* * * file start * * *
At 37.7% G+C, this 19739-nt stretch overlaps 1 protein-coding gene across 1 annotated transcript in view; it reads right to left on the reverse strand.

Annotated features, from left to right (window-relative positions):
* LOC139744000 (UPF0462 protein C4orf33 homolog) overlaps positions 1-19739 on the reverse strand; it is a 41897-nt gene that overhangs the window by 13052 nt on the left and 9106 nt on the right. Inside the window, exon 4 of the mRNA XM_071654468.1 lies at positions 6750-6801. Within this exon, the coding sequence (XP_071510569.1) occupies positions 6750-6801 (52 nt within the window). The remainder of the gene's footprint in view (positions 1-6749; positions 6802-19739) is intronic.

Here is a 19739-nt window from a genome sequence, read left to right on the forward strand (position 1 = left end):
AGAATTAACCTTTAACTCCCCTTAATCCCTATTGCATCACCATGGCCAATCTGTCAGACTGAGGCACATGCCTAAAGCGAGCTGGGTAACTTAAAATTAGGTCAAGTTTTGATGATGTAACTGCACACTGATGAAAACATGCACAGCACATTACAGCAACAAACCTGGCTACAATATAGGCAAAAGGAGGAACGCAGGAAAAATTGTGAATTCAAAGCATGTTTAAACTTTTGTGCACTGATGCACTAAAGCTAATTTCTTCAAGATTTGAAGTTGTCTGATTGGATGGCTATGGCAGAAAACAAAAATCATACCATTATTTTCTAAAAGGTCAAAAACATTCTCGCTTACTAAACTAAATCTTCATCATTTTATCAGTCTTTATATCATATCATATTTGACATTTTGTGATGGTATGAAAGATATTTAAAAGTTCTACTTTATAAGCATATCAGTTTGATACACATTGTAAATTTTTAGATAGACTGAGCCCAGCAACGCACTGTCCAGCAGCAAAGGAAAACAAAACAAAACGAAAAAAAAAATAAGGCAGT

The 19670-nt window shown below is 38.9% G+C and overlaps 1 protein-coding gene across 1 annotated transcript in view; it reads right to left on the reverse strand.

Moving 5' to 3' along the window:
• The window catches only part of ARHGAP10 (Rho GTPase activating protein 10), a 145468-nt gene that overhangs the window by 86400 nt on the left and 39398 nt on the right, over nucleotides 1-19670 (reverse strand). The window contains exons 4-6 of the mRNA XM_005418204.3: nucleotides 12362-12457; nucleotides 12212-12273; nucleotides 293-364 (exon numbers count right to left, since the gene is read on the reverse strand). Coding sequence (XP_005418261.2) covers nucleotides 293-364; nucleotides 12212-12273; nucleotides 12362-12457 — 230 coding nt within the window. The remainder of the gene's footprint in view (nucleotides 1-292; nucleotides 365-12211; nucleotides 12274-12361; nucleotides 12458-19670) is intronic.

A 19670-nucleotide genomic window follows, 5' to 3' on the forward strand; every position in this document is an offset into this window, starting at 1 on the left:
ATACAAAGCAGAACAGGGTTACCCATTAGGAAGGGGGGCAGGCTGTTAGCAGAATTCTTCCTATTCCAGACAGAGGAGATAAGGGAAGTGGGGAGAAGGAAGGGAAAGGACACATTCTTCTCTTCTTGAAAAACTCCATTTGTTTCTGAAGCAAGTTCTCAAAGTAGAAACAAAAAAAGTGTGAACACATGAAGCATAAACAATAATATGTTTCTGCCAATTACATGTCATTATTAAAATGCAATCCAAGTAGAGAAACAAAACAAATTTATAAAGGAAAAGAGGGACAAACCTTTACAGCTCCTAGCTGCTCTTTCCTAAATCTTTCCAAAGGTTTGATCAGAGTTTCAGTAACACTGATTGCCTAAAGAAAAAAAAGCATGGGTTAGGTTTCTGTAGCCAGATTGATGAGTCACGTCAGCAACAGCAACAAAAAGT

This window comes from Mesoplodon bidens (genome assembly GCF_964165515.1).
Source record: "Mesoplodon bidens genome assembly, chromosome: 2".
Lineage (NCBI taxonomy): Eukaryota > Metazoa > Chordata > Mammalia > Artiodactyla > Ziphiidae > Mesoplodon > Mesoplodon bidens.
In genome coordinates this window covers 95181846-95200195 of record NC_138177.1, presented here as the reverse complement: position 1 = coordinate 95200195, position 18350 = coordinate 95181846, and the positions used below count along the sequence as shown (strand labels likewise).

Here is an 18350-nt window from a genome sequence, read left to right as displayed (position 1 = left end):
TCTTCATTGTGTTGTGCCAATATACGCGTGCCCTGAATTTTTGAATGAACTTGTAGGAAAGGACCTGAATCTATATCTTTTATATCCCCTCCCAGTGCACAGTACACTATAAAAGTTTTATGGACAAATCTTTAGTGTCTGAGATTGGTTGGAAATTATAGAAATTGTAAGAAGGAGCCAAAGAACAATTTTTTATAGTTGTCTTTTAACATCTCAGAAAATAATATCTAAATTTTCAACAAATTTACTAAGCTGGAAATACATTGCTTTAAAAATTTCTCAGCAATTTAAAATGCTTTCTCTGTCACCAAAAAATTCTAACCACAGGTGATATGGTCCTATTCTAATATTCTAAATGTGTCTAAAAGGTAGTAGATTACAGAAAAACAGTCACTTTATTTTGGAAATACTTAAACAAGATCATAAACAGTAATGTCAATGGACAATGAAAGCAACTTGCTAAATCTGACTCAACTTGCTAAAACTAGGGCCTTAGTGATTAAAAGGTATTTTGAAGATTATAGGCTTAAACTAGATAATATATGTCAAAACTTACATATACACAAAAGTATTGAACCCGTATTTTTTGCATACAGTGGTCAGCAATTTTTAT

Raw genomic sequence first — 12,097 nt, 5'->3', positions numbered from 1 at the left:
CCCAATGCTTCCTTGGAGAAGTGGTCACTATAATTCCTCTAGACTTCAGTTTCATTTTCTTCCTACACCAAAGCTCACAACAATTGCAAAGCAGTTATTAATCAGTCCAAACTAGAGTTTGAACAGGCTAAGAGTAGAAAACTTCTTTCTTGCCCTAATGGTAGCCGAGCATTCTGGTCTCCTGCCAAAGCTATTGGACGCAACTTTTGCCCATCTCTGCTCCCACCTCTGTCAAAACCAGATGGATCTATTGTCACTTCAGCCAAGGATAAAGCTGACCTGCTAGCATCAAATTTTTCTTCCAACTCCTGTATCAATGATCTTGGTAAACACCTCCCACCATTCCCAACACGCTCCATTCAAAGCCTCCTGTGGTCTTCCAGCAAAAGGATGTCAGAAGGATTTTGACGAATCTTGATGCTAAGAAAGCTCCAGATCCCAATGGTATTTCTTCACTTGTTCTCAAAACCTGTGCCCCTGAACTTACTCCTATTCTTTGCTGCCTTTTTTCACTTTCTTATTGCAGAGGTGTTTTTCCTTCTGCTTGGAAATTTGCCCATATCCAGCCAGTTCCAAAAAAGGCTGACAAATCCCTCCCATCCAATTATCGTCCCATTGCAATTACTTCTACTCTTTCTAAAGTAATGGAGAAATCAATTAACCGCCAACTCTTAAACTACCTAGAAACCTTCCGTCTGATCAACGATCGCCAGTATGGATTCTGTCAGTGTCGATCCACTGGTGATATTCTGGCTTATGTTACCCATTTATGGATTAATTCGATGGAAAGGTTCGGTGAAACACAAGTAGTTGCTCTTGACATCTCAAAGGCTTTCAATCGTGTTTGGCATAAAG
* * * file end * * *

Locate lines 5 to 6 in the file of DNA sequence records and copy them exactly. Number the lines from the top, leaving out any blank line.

AGAATTAACCTTTAACTCCCCTTAATCCCTATTGCATCACCATGGCCAATCTGTCAGACTGAGGCACATGCCTAAAGCGAGCTGGGTAACTTAAAATTAGGTCAAGTTTTGATGATGTAACTGCACACTGATGAAAACATGCACAGCACATTACAGCAACAAACCTGGCTACAATATAGGCAAAAGGAGGAACGCAGGAAAAATTGTGAATTCAAAGCATGTTTAAACTTTTGTGCACTGATGCACTAAAGCTAATTTCTTCAAGATTTGAAGTTGTCTGATTGGATGGCTATGGCAGAAAACAAAAATCATACCATTATTTTCTAAAAGGTCAAAAACATTCTCGCTTACTAAACTAAATCTTCATCATTTTATCAGTCTTTATATCATATCATATTTGACATTTTGTGATGGTATGAAAGATATTTAAAAGTTCTACTTTATAAGCATATCAGTTTGATACACATTGTAAATTTTTAGATAGACTGAGCCCAGCAACGCACTGTCCAGCAGCAAAGGAAAACAAAACAAAACGAAAAAAAAAATAAGGCAGT

The 19670-nt window shown below is 38.9% G+C and overlaps 1 protein-coding gene across 1 annotated transcript in view; it reads right to left on the reverse strand.